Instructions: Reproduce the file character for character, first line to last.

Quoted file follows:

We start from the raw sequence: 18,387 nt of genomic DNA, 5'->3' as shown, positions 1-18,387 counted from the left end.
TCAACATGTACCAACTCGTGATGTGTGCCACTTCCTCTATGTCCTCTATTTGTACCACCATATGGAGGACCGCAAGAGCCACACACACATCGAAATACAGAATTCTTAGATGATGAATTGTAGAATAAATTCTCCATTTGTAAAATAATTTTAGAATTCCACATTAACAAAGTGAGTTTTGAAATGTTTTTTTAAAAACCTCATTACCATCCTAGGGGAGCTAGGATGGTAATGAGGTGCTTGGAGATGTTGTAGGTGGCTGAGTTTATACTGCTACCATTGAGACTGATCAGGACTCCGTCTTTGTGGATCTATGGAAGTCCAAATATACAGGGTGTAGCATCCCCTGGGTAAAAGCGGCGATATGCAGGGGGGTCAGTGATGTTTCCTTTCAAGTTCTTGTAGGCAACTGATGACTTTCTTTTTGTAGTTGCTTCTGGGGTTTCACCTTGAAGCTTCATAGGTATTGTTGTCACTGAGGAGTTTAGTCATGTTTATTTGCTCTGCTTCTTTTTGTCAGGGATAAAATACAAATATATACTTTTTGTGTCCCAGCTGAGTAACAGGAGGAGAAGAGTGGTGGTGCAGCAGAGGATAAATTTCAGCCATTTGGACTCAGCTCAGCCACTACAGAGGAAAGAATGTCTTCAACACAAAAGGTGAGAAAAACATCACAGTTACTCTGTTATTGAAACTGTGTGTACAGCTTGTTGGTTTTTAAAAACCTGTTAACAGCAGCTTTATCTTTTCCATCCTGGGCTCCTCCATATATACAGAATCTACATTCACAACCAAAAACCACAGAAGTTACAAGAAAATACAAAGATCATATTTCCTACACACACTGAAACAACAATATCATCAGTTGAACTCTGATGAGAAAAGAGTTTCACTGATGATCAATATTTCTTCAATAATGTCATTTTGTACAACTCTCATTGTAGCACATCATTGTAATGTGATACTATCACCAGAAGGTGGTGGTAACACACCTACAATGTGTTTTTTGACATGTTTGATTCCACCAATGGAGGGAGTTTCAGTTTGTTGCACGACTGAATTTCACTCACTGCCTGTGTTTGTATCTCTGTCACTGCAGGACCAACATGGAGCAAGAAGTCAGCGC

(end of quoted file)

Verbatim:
We start from the raw sequence: 18,387 nt of genomic DNA, 5'->3' as shown, positions 1-18,387 counted from the left end.
TCAACATGTACCAACTCGTGATGTGTGCCACTTCCTCTATGTCCTCTATTTGTACCACCATATGGAGGACCGCAAGAGCCACACACACATCGAAATACAGAATTCTTAGATGATGAATTGTAGAATAAATTCTCCATTTGTAAAATAATTTTAGAATTCCACATTAACAAAGTGAGTTTTGAAATGTTTTTTTAAAAACCTCATTACCATCCTAGGGGAGCTAGGATGGTAATGAGGTGCTTGGAGATGTTGTAGGTGGCTGAGTTTATACTGCTACCATTGAGACTGATCAGGACTCCGTCTTTGTGGATCTATGGAAGTCCAAATATACAGGGTGTAGCATCCCCTGGGTAAAAGCGGCGATATGCAGGGGGGTCAGTGATGTTTCCTTTCAAGTTCTTGTAGGCAACTGATGACTTTCTTTTTGTAGTTGCTTCTGGGGTTTCACCTTGAAGCTTCATAGGTATTGTTGTCACTGAGGAGTTTAGTCATGTTTATTTGCTCTGCTTCTTTTTGTCAGGGATAAAATACAAATATATACTTTTTGTGTCCCAGCTGAGTAACAGGAGGAGAAGAGTGGTGGTGCAGCAGAGGATAAATTTCAGCCATTTGGACTCAGCTCAGCCACTACAGAGGAAAGAATGTCTTCAACACAAAAGGTGAGAAAAACATCACAGTTACTCTGTTATTGAAACTGTGTGTACAGCTTGTTGGTTTTTAAAAACCTGTTAACAGCAGCTTTATCTTTTCCATCCTGGGCTCCTCCATATATACAGAATCTACATTCACAACCAAAAACCACAGAAGTTACAAGAAAATACAAAGATCATATTTCCTACACACACTGAAACAACAATATCATCAGTTGAACTCTGATGAGAAAAGAGTTTCACTGATGATCAATATTTCTTCAATAATGTCATTTTGTACAACTCTCATTGTAGCACATCATTGTAATGTGATACTATCACCAGAAGGTGGTGGTAACACACCTACAATGTGTTTTTTGACATGTTTGATTCCACCAATGGAGGGAGTTTCAGTTTGTTGCACGACTGAATTTCACTCACTGCCTGTGTTTGTATCTCTGTCACTGCAGGACCAACATGGAGCAAGAAGTCAGCGC